Amnesty International, the US State Department, and Nacho Sánchez Amor, the European Parliament’s Rapporteur on Turkey, led the international calls for the immediate release of Osman Kavala.
The Turkish businessman has been held in jail since November 2017 despite not being convicted of any crime.
A crescendo of calls for Mr Kavala’s freedom came on Monday, 27 July – the 1,000thday of his detention on what he and his supporters claim are trumped-up charges.
U.S. State Department Principal Deputy Spokesperson Cale Brown urged Turkey to release Kavala:
“We call upon Turkey to comply with its own commitment to justice and rule of law and to release Osman Kavala from detention, while pursuing a just, transparent, and speedy resolution to his case.”
Spanish MEP and EP standing Rapporteur on Turkey Mr Sánchez Amor tweeted: “Everyday #OsmanKavala remains in prison against the @ECHR_CEDH ruling, Turkey remains a bit further apart from European standards on #HumanRights and #RuleOfLaw. It’s been already 1000 days! Until when will this situation continue? It’s time for real justice.”
“I remain deeply concerned about this case, and am counting the days of arbitrary detention #OsmanKavala is serving for defending #culturalrights,” Karima Bennoune, the United Nations Special Rapporteur in the field of cultural rights, said in her Twitter post.
Everyday #OsmanKavala remains in prison against the @ECHR_CEDH ruling, Turkey remains a bit further apart from European standards on #HumanRights and #RuleOfLaw. It’s been already 1000 days! Until when will this situation continue? It’s time for real justice. pic.twitter.com/X8aIutmbd7
— Nacho Sánchez Amor (@NachoSAmor) July 27, 2020
The 62-year-old director of Anadolu Kültür, an organisation championing cultural diversity and rights, was initially charged with financing anti-government Gezi protests in 2013.
In December 2019, the European Court of Human Rights (ECHR) said that Mr Kavala’s prolonged pre-trial dentation was a violation of his human rights and ruled that he should be freed immediately.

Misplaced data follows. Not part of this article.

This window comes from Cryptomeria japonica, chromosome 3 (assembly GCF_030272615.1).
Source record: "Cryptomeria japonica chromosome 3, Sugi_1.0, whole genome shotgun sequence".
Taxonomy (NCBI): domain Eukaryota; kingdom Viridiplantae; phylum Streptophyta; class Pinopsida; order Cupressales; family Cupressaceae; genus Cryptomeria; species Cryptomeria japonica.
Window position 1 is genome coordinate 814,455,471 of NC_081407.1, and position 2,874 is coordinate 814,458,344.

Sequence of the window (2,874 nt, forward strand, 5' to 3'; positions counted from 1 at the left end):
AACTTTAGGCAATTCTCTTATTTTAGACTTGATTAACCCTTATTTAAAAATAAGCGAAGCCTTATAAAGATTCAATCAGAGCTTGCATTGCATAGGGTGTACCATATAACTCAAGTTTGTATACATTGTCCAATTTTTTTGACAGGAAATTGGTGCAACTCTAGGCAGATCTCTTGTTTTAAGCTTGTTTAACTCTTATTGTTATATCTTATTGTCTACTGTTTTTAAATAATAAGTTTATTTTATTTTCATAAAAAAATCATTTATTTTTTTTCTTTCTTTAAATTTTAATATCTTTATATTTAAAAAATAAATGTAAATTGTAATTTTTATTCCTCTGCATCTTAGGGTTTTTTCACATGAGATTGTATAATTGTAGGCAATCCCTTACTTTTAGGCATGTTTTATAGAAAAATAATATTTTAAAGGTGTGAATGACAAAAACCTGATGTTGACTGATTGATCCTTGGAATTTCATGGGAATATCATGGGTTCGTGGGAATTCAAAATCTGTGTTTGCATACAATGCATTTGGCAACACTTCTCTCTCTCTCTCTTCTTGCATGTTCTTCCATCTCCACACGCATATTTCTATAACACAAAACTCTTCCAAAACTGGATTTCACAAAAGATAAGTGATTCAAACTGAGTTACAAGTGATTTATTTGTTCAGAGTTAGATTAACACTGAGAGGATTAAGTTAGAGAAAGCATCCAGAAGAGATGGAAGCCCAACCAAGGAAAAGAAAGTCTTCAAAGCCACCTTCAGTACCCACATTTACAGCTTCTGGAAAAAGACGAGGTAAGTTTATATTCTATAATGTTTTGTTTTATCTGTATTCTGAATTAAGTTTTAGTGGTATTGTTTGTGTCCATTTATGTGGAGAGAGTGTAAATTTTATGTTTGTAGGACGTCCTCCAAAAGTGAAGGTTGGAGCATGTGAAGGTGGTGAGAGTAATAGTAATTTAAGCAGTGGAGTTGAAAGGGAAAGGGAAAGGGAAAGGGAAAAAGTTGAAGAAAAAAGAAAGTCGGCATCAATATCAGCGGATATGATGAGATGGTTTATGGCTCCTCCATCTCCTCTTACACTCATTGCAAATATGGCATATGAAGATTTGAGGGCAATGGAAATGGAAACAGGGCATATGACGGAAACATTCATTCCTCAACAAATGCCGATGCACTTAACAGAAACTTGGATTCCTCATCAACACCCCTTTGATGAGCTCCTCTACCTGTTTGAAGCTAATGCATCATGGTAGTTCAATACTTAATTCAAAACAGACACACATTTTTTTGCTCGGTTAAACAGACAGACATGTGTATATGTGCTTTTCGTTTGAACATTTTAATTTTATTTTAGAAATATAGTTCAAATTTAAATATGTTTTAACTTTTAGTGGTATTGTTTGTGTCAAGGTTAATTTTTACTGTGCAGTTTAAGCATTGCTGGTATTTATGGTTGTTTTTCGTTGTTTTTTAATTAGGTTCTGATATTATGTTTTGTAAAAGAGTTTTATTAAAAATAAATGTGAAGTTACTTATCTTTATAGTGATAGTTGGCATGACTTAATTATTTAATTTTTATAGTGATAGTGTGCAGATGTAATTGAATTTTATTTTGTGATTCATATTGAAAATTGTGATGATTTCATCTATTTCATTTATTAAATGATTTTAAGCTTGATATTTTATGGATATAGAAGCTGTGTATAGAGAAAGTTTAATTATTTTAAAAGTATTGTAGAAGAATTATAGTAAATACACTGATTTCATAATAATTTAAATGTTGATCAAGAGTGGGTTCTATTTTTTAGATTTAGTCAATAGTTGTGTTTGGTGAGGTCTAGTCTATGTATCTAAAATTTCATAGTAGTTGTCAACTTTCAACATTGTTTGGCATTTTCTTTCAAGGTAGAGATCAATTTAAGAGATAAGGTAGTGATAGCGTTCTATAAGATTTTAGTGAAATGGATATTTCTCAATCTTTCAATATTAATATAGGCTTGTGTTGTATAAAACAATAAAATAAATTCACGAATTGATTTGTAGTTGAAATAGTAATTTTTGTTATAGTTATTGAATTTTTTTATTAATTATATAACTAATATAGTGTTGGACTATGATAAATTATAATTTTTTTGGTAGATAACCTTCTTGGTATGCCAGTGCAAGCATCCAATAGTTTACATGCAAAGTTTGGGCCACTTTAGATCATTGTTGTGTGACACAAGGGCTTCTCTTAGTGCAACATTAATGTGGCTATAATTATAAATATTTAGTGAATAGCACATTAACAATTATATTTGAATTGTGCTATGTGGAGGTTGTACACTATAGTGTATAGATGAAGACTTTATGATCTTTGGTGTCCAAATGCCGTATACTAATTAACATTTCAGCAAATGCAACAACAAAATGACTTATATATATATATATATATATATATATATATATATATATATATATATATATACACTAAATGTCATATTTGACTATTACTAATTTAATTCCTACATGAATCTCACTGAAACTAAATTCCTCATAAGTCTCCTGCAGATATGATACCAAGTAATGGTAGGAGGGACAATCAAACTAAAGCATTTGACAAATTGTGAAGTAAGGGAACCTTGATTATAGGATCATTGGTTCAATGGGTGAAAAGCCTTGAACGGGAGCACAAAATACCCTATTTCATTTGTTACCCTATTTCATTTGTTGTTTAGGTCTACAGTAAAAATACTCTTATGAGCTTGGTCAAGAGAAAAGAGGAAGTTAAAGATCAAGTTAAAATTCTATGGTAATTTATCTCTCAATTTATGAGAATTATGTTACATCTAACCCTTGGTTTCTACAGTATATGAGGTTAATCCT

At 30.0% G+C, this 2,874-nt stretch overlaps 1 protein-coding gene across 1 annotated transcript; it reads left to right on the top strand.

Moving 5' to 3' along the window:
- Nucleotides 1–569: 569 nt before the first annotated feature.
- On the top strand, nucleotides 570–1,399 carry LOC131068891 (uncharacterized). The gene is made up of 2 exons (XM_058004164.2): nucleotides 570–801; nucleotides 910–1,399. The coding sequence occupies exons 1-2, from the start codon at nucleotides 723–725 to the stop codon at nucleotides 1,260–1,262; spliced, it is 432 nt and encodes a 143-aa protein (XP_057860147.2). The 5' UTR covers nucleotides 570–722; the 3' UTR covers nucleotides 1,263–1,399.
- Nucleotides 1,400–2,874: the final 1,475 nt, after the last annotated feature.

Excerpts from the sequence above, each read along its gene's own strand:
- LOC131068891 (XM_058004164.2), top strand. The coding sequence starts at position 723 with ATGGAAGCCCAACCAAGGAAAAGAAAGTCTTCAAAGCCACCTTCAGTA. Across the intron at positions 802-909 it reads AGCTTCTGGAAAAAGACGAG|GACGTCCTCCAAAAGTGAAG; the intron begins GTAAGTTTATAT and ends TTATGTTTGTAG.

However, he remained imprisoned until 18 February of this year, when he and eight other defendants were acquitted of all Gezi charges. Mr Kavala was then rearrested for espionage, and accused of being part of the failed 2016 coup.
Mr Kavala’s legal team say there is no evidence to link him go the coup attempt, and that his prosecution and imprisonment are “driven by an ulterior motive – [of] silencing him and civil society”.
The internationally respected philanthropist remains in Silivri High Security Prison, from where he issued this statement on Monday:
At an online press event on Saturday, Mr Kavala’s wife Ayşe Buğra said: “We’ve had 1,000 days stolen from our life.”
“My husband’s mother is over the age of 90 and she doesn’t know whether she will ever see her son again,” she added.
In an effort to draw attention to 1000 days of “unlawful” detention, the Free Osman Kavala Campaign dedicated Monday to creative activities around the world. There were video clips about Mr Kavala’s important philanthropic support, inspiring campaign artwork, and symbolic acts such as laying out 1,000 pebbles on Parliament Hill, overlooking London.
Speaking in advance of Monday. Amnesty International’s Turkey Campaigner Milena Buyum said: “We have been deeply moved by the outpouring of creativity in support of Osman Kavala across the globe. People from all over the world are determined not to let this darkly symbolic day pass unnoticed.”
Journalists, rights activists and politicians in Turkey also spoke out in defence of Osman Kavala. They included, journalists Kadri Gürsel, Can Dündar, and Banu Güven, opposition Republican Turkish Party (CHP) MPs Ünal Çeviköz and Utku Çakırözer, and HDP (Peoples’ Democratic Party) MP Garo Paylan.
“We will not stop until he walks free and this unbearable injustice ends,” said a spokesperson from the Free Osman Kavala Campaign.